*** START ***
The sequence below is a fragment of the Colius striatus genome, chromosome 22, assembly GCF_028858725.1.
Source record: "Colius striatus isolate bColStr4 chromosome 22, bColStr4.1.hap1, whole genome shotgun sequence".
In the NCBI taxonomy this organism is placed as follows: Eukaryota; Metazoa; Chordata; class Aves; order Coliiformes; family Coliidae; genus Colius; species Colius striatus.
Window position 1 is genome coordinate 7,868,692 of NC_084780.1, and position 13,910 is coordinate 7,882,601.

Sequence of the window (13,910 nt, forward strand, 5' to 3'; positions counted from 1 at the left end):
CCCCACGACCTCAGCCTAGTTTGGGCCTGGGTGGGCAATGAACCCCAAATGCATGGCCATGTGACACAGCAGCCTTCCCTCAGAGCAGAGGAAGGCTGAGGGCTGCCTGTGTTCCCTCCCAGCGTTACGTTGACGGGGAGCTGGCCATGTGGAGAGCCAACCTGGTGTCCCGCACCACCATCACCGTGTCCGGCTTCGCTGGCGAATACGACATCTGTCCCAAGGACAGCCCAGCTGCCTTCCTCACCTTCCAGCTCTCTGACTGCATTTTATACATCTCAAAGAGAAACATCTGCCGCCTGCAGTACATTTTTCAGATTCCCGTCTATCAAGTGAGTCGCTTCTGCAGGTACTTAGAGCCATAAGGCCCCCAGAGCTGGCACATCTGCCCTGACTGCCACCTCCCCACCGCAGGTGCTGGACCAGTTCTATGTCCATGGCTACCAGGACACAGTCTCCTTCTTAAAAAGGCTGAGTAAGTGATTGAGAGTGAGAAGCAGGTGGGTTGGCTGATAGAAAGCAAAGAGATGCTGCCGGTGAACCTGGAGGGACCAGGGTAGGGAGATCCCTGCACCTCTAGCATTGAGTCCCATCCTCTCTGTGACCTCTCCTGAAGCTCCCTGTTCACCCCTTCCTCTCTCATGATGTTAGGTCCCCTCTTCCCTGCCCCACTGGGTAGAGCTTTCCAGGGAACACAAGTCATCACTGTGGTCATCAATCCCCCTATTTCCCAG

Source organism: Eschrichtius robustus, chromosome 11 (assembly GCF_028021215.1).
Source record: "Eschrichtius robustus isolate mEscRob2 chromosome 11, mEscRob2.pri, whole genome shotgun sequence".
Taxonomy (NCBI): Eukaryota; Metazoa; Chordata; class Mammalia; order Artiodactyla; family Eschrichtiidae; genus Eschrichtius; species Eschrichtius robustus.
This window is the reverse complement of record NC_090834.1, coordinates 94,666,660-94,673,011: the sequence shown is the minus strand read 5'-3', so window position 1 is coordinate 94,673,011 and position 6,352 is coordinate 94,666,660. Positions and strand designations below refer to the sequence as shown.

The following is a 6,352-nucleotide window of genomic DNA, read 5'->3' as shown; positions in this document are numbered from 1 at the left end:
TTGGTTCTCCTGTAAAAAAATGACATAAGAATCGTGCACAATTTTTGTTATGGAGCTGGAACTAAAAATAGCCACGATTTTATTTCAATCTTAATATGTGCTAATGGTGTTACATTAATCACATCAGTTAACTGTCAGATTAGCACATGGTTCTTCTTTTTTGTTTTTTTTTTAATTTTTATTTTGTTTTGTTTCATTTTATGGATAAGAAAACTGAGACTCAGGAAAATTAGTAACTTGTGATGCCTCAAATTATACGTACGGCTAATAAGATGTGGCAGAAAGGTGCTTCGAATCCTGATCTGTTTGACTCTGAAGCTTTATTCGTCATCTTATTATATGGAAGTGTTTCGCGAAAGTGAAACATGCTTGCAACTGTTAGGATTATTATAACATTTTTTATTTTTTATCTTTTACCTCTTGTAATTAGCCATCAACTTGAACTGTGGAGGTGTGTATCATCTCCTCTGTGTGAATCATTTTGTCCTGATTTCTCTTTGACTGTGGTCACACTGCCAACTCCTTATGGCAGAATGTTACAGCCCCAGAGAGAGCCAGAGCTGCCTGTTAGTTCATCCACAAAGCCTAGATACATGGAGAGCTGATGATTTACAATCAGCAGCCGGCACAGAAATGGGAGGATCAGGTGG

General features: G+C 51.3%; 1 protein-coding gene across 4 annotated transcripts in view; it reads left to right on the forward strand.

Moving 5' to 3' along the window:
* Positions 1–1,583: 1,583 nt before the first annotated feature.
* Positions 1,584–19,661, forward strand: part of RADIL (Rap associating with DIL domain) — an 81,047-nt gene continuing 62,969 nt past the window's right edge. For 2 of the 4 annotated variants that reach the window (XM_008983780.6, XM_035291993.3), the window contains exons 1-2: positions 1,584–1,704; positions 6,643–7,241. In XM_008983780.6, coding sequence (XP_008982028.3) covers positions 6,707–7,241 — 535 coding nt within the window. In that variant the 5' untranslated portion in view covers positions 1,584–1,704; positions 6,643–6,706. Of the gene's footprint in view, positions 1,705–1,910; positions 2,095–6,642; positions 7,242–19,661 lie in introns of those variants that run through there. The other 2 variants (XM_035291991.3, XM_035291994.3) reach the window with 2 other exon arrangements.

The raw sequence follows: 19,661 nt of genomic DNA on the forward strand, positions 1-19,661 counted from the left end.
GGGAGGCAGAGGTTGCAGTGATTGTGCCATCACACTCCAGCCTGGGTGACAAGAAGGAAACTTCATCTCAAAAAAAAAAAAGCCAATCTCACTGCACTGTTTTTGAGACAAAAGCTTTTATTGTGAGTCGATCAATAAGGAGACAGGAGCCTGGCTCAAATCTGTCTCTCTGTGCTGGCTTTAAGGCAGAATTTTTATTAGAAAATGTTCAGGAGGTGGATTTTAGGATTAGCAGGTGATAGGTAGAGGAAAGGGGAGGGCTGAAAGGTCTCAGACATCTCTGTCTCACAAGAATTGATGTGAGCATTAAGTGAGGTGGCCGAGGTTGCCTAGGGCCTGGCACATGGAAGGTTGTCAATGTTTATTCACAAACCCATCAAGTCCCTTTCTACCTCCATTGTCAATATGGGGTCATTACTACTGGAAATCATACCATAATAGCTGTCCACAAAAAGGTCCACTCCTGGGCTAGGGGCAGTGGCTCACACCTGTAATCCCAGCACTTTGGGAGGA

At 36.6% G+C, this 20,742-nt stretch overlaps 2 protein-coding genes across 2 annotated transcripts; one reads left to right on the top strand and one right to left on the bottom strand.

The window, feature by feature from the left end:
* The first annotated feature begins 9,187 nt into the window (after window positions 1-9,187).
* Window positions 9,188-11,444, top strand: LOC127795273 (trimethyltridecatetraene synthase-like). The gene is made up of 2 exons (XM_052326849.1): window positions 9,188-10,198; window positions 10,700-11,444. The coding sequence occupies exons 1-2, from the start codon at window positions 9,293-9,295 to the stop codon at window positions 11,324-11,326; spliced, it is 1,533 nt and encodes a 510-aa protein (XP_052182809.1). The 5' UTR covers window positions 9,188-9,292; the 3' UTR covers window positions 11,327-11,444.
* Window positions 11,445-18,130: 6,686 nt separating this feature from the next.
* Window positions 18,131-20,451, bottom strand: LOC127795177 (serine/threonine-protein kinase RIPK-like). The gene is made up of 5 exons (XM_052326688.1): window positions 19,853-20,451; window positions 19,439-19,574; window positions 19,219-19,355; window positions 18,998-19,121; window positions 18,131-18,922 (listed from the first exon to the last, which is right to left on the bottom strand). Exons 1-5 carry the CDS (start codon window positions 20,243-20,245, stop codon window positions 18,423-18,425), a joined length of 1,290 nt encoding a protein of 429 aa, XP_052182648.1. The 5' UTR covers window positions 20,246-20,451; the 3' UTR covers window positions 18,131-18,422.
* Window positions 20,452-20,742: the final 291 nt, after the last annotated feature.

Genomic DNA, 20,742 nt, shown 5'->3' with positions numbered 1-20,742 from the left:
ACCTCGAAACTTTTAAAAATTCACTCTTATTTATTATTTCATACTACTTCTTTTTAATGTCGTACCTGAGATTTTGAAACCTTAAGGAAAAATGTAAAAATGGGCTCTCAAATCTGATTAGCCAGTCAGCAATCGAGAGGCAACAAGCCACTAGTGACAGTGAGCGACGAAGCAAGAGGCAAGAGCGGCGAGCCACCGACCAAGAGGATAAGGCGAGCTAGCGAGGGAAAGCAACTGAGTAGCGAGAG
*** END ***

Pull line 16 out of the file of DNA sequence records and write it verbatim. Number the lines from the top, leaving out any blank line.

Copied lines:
* Positions 1,584–19,661, forward strand: part of RADIL (Rap associating with DIL domain) — an 81,047-nt gene continuing 62,969 nt past the window's right edge. For 2 of the 4 annotated variants that reach the window (XM_008983780.6, XM_035291993.3), the window contains exons 1-2: positions 1,584–1,704; positions 6,643–7,241. In XM_008983780.6, coding sequence (XP_008982028.3) covers positions 6,707–7,241 — 535 coding nt within the window. In that variant the 5' untranslated portion in view covers positions 1,584–1,704; positions 6,643–6,706. Of the gene's footprint in view, positions 1,705–1,910; positions 2,095–6,642; positions 7,242–19,661 lie in introns of those variants that run through there. The other 2 variants (XM_035291991.3, XM_035291994.3) reach the window with 2 other exon arrangements.